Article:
This all-too-familiar matching game with a twist can be prepared in advance and whipped out when you need something quick. It can be used for small groups of most ages.
Follow our simple step-by-step guide to have a go at this activity today:
What you will need:
- Blank flash cards (you can cut out your own or buy some here)
- Photographs of staff members and/or Early Years (multiples of each)
- Laminator & laminator pouches or sticky-back plastic
Preparing the activity:
- Stick photos of staff members or the children in your setting on the flashcards with their names written below. Make sure there are multiples of each so the children can make matching pairs.
- Laminate the cards (or cover with sticky-back plastic) to ensure they last for a while!
Doing the activity:
Demonstrate to the children a couple of different ways to play with the cards.
One option is to play snap, dividing the pile of cards between the two or three children playing, keeping them face-down and then taking turns to reveal a card and place it on a middle pile. When two matching cards are placed on top of one another, the fastest to touch them and say ‘Snap!’ wins the pile!
An alternative option is to lay the cards all out, either face up or face down (depending on how difficult you want the game to be) and encourage the children to try and find matching pairs.
To expand the game further, pairs can be based on relationships, e.g. pairs of siblings, pairs of staff who work in the same room, or photos of people in local roles (such as two firefighters, two police officers or two shop workers).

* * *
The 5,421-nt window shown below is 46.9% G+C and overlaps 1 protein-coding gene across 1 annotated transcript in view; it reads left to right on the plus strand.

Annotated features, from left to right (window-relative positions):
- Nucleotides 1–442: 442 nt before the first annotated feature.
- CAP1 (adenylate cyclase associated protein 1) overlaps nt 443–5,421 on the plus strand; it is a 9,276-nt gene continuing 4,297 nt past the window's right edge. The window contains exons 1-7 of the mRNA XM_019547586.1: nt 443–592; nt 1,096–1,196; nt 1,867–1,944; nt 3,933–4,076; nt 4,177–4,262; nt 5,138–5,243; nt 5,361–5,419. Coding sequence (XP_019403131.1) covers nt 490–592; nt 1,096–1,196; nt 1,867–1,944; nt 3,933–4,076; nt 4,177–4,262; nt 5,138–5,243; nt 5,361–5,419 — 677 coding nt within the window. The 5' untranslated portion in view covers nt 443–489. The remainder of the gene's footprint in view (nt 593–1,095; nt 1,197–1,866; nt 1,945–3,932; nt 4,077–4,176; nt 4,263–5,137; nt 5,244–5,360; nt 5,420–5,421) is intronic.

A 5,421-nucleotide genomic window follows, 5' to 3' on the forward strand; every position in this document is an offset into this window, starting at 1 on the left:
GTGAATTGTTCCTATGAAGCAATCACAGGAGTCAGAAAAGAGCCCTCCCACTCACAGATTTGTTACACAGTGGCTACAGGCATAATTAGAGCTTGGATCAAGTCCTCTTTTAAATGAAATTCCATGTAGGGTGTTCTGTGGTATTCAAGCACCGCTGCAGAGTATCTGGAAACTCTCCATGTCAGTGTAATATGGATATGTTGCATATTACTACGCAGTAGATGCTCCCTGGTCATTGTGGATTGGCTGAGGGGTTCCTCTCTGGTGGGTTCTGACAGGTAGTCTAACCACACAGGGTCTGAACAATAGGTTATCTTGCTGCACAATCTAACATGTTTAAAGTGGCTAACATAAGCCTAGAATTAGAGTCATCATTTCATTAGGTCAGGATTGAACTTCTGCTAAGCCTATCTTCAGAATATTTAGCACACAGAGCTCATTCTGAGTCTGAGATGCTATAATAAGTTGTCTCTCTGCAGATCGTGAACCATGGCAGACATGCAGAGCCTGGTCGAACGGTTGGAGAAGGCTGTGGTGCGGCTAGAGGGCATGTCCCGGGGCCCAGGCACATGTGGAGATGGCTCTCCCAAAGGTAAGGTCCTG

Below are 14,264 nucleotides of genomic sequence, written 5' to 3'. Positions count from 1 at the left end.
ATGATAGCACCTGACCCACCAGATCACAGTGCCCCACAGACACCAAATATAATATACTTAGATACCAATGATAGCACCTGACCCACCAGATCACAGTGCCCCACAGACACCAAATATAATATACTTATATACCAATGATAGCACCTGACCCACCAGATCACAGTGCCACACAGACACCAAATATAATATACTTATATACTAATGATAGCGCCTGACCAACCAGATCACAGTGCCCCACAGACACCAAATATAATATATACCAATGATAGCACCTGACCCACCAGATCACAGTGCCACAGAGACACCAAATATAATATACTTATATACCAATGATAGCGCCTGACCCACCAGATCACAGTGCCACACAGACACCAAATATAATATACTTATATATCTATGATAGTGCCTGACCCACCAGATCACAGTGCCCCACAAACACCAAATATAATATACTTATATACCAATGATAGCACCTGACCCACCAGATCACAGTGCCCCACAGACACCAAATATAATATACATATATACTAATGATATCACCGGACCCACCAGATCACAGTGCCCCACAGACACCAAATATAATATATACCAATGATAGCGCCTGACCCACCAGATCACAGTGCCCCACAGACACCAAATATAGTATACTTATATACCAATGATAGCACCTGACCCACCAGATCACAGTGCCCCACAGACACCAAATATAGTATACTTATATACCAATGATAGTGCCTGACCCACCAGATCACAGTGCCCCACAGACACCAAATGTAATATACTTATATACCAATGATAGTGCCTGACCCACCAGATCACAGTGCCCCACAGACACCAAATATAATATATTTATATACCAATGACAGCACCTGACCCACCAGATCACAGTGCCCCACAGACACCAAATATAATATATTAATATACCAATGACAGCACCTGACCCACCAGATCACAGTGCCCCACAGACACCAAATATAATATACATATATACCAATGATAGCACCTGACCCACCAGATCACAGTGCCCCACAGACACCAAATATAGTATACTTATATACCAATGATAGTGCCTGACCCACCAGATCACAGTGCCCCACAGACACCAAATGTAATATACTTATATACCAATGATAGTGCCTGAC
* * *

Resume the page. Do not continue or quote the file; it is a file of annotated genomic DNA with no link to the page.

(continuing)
For younger children, a simple game of “who’s that” or “can you find this person” will help them develop their communication and understanding skills.
Tracking the activity:
Communication and Language: Understanding: “Selects familiar objects by name and will go and find objects when asked, or identify objects from a group.”
Personal, Social and Emotional Development: Making relationships: “Interested in others’ play and starting to join in.; Seeks out others to share experiences.”
Communication and Language: Understanding: “Understands ‘who’, ‘what’, ‘where’ in simple questions (e.g. Who’s that/can? What’s that? Where is.?).”
Mathematics: Shape, space and measure: “Notices simple shapes and patterns in pictures.; Beginning to categorise objects according to properties such as shape or size.”
Personal, Social and Emotional Development: Making relationships: “Can play in a group, extending and elaborating play ideas, e.g. building up a role-play activity with other children.; Initiates play, offering cues to peers to join them.; Keeps play going by responding to what others are saying or doing.”
Communication and Language: Understanding: “Understands use of objects (e.g. “What do we use to cut things?’); Shows understanding of prepositions such as ‘under’, ‘on top’, ‘behind’ by carrying out an action or selecting correct picture.”
Communication and Language: Understanding: “Responds to instructions involving a two-part sequence. Understands humour, e.g. nonsense rhymes, jokes.”
Understanding the world: The world: “Looks closely at similarities, differences, patterns and change.”